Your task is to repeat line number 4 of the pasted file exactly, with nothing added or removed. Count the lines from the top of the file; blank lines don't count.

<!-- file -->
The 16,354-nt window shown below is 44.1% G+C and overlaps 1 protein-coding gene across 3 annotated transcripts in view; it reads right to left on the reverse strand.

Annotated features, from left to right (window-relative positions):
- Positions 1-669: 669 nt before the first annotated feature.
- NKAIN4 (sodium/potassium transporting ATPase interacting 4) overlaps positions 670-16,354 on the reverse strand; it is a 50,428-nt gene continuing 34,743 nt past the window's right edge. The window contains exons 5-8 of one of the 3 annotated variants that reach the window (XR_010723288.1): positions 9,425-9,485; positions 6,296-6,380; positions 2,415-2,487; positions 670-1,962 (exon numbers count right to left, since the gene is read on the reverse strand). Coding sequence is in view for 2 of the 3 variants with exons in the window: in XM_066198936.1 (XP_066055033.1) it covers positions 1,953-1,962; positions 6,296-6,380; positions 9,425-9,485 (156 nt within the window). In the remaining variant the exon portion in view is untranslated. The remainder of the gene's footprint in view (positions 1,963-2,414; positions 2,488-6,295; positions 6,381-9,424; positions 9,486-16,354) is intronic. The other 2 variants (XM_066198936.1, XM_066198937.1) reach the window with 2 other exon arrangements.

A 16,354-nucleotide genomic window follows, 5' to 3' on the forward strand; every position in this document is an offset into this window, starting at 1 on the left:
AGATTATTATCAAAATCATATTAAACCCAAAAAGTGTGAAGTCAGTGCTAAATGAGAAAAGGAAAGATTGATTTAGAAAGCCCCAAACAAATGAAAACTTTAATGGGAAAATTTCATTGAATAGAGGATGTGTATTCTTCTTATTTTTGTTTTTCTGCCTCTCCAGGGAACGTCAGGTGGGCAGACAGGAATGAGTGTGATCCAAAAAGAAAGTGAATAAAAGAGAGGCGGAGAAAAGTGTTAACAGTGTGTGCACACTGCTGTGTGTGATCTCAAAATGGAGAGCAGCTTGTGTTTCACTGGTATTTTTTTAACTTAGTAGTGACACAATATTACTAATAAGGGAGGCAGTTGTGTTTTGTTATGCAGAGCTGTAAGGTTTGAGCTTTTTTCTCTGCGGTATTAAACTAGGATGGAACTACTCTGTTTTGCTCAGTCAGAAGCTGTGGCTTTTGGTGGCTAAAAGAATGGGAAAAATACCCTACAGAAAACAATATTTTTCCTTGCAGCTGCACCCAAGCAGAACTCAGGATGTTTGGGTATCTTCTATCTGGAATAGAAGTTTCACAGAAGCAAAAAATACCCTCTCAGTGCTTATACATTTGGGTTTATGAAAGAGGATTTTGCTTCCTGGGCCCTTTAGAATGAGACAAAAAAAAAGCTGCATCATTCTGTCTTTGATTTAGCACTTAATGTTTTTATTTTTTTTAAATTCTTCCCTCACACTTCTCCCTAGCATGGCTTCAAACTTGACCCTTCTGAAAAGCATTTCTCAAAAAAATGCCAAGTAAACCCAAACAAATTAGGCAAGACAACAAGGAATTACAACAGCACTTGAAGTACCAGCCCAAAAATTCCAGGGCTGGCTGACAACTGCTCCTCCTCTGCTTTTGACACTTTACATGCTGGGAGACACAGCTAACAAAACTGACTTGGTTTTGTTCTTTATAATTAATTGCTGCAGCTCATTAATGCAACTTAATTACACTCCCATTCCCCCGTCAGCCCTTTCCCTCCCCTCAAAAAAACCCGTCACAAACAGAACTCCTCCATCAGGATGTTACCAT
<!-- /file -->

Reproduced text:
- NKAIN4 (sodium/potassium transporting ATPase interacting 4) overlaps positions 670-16,354 on the reverse strand; it is a 50,428-nt gene continuing 34,743 nt past the window's right edge. The window contains exons 5-8 of one of the 3 annotated variants that reach the window (XR_010723288.1): positions 9,425-9,485; positions 6,296-6,380; positions 2,415-2,487; positions 670-1,962 (exon numbers count right to left, since the gene is read on the reverse strand). Coding sequence is in view for 2 of the 3 variants with exons in the window: in XM_066198936.1 (XP_066055033.1) it covers positions 1,953-1,962; positions 6,296-6,380; positions 9,425-9,485 (156 nt within the window). In the remaining variant the exon portion in view is untranslated. The remainder of the gene's footprint in view (positions 1,963-2,414; positions 2,488-6,295; positions 6,381-9,424; positions 9,486-16,354) is intronic. The other 2 variants (XM_066198936.1, XM_066198937.1) reach the window with 2 other exon arrangements.